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Home :: Archive :: 1994 :: July ::
Re: Character
Shakespeare Electronic Conference, Vol. 5, No. 0626.  Wednesday, 20 July 1994.
 
(1)     From:   W. L. Godshalk <GODSHAWL@UCBEH.BITNET>
        Date:   Tuesday, 19 Jul 1994 20:37:41 -0500 (EST)
        Subj:   Some Questions
 
(2)     From:   Naomi Conn Liebler <
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        Date:   Wednesday, 20 Jul 94 11:53:20 +0100
        Subj:   SHK 5.0625 Re: Character
 
(3)     From:   W. L. Godshalk <
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        Date:   Wednesday, 20 Jul 1994 12:20:43 -0500 (EST)
        Subj:   Re: SHK 5.0625  Re: Character (once more)
 
 
(1)----------------------------------------------------------------------------
From:           W. L. Godshalk <GODSHAWL@UCBEH.BITNET>
Date:           Tuesday, 19 Jul 1994 20:37:41 -0500 (EST)
Subject:        Some Questions
 
I have three questions that relate fairly directly to John Drakakis's posting
of 18 July:
 
(1) What is a "symptomatic reading?"
 
(2) How can empiricism, a theory, be "untheorized?" Isn't this a logical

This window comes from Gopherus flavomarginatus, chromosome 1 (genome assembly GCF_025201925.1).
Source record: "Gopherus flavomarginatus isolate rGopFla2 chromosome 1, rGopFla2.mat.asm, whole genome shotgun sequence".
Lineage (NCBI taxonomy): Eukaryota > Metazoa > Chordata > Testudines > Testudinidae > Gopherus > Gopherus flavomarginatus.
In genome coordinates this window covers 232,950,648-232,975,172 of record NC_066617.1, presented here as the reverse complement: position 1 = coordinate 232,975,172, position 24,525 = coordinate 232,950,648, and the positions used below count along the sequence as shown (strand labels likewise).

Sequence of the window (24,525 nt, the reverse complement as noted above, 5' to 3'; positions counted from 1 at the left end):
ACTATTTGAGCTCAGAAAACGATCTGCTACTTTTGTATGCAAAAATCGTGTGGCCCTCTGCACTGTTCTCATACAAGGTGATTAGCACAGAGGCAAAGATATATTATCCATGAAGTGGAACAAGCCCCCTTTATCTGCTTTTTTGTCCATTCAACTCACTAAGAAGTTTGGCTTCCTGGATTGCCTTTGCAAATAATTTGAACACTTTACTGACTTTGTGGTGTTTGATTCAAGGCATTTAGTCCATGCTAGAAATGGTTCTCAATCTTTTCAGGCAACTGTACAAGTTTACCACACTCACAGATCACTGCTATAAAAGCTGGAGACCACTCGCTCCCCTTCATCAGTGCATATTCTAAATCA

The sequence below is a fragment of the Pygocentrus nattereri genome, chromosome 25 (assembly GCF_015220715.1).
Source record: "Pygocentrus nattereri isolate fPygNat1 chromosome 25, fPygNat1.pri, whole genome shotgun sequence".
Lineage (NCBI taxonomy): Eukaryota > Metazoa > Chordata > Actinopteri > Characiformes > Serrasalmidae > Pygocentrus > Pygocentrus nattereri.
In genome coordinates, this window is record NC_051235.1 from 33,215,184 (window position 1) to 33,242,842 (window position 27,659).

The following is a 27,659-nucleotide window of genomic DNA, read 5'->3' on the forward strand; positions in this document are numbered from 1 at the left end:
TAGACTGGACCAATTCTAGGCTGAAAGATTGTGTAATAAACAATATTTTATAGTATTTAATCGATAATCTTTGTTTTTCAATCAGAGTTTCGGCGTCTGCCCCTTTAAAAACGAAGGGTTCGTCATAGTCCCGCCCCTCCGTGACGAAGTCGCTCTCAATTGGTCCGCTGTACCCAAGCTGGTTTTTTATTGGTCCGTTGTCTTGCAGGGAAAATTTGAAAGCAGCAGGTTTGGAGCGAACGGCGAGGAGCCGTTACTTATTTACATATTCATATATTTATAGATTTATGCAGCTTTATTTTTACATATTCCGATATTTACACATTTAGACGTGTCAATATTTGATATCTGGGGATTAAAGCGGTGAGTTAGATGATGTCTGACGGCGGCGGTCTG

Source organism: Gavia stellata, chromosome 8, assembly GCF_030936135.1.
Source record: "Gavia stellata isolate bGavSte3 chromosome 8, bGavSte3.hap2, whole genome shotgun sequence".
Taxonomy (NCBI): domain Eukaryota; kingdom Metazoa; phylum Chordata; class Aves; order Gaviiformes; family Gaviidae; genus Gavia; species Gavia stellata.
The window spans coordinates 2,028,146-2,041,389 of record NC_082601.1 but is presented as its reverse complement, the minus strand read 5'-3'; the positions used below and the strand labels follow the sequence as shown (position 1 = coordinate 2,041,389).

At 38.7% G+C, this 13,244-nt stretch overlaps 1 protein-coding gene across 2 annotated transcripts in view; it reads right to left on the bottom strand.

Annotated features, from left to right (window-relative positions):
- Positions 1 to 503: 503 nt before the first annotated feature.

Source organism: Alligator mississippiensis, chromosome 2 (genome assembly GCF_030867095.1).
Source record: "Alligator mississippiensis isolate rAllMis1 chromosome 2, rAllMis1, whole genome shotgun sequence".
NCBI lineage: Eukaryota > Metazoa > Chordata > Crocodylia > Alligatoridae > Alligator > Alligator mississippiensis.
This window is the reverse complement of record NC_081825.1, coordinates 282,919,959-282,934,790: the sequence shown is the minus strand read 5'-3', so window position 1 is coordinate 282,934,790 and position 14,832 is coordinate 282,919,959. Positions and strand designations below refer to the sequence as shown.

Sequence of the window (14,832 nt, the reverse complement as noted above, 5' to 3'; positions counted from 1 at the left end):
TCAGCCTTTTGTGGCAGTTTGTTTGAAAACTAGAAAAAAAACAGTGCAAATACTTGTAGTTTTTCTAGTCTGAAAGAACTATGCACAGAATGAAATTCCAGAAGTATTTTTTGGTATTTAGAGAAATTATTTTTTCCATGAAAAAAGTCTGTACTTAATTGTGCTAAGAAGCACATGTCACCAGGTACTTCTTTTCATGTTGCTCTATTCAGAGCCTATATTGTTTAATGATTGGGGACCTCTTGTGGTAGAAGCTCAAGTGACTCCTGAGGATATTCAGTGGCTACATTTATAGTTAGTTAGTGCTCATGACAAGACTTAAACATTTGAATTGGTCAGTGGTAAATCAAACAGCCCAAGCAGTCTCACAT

impossibility?
 
(3) Can anyone give a brief, but serious, emblematic reading of HAMLET (the
play, not the dramatic figure)? We've been arguing over the concept of
emblematic reading of Renaissance (or early modern, or sixteenth and
seventeenth century) plays, but what would such a reading look like?
 
Yours, Bill Godshalk
 
(2)----------------------------------------------------------------------------
From:           Naomi Conn Liebler <
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 >
Date:           Wednesday, 20 Jul 94 11:53:20 +0100
Subject: Re: Character
Comment:        SHK 5.0625 Re: Character
 
Memo to Billy G., Pat B., Johnny D, and a few other guys:
 
If you boys can't learn to play nicely, you will be sent to your rooms without
supper. Your recent hijacking of this network for what appears of late to be
little more than a schoolyard fistfight has denegerated beyond what even the
most generous eavesdropping should have to tolerate. Look, you all have each
other's e-mail addresses, and if you really want to "educate" each other, I
request that you carry on your great reckoning in some little room where the
rest of us are not made captive audiences. Go duke it out in private. This is
not to say that the CONTENT of some of these exchanges, where it is separable
from the ad hominem slagging-off, is not in itself valuable. But the ad
homininity has gotten downright stupid, and the potentially valuable content
has long since been obscured by your private slugfest. Note too the
gender-specificity of the term "ad hominem." Notice who among this list's
subscribers have NOT been participating? I assure you that our silence has NOT
sprung from a lack of interest or of contributing intellgence to a real
discussion of characterological issues.
 
Billy G. notes that "shit is transhistorical." Sorry, Billy, it isn't even